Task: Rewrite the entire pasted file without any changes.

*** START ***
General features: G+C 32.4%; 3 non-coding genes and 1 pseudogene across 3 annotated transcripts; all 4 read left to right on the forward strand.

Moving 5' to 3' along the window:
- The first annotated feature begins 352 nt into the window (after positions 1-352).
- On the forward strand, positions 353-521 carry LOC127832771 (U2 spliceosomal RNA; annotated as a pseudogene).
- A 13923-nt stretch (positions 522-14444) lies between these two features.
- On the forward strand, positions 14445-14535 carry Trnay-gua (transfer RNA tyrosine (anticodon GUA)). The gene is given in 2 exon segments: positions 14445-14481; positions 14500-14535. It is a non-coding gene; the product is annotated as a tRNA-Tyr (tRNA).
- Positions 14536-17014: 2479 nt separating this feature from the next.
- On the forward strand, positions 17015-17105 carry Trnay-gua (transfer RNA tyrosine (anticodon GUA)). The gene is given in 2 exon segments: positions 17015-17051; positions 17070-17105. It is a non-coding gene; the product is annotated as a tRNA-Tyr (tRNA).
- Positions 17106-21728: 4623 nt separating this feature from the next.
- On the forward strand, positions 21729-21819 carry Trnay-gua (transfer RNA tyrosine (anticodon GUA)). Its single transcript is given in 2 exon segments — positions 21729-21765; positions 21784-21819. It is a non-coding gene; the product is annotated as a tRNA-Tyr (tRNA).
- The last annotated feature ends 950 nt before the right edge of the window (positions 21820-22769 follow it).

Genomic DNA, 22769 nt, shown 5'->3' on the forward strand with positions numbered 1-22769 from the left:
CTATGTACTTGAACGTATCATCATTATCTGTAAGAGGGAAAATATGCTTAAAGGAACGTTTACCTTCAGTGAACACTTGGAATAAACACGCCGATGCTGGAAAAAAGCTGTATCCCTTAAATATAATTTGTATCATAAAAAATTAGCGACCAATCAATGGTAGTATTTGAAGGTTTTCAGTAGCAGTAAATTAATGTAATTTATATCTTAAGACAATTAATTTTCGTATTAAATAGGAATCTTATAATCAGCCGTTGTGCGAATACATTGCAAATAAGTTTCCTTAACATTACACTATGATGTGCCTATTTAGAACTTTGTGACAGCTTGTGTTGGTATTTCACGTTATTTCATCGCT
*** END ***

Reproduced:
General features: G+C 32.4%; 3 non-coding genes and 1 pseudogene across 3 annotated transcripts; all 4 read left to right on the forward strand.

Moving 5' to 3' along the window:
- The first annotated feature begins 352 nt into the window (after positions 1-352).
- On the forward strand, positions 353-521 carry LOC127832771 (U2 spliceosomal RNA; annotated as a pseudogene).
- A 13923-nt stretch (positions 522-14444) lies between these two features.
- On the forward strand, positions 14445-14535 carry Trnay-gua (transfer RNA tyrosine (anticodon GUA)). The gene is given in 2 exon segments: positions 14445-14481; positions 14500-14535. It is a non-coding gene; the product is annotated as a tRNA-Tyr (tRNA).
- Positions 14536-17014: 2479 nt separating this feature from the next.
- On the forward strand, positions 17015-17105 carry Trnay-gua (transfer RNA tyrosine (anticodon GUA)). The gene is given in 2 exon segments: positions 17015-17051; positions 17070-17105. It is a non-coding gene; the product is annotated as a tRNA-Tyr (tRNA).
- Positions 17106-21728: 4623 nt separating this feature from the next.
- On the forward strand, positions 21729-21819 carry Trnay-gua (transfer RNA tyrosine (anticodon GUA)). Its single transcript is given in 2 exon segments — positions 21729-21765; positions 21784-21819. It is a non-coding gene; the product is annotated as a tRNA-Tyr (tRNA).
- The last annotated feature ends 950 nt before the right edge of the window (positions 21820-22769 follow it).

Genomic DNA, 22769 nt, shown 5'->3' on the forward strand with positions numbered 1-22769 from the left:
CTATGTACTTGAACGTATCATCATTATCTGTAAGAGGGAAAATATGCTTAAAGGAACGTTTACCTTCAGTGAACACTTGGAATAAACACGCCGATGCTGGAAAAAAGCTGTATCCCTTAAATATAATTTGTATCATAAAAAATTAGCGACCAATCAATGGTAGTATTTGAAGGTTTTCAGTAGCAGTAAATTAATGTAATTTATATCTTAAGACAATTAATTTTCGTATTAAATAGGAATCTTATAATCAGCCGTTGTGCGAATACATTGCAAATAAGTTTCCTTAACATTACACTATGATGTGCCTATTTAGAACTTTGTGACAGCTTGTGTTGGTATTTCACGTTATTTCATCGCT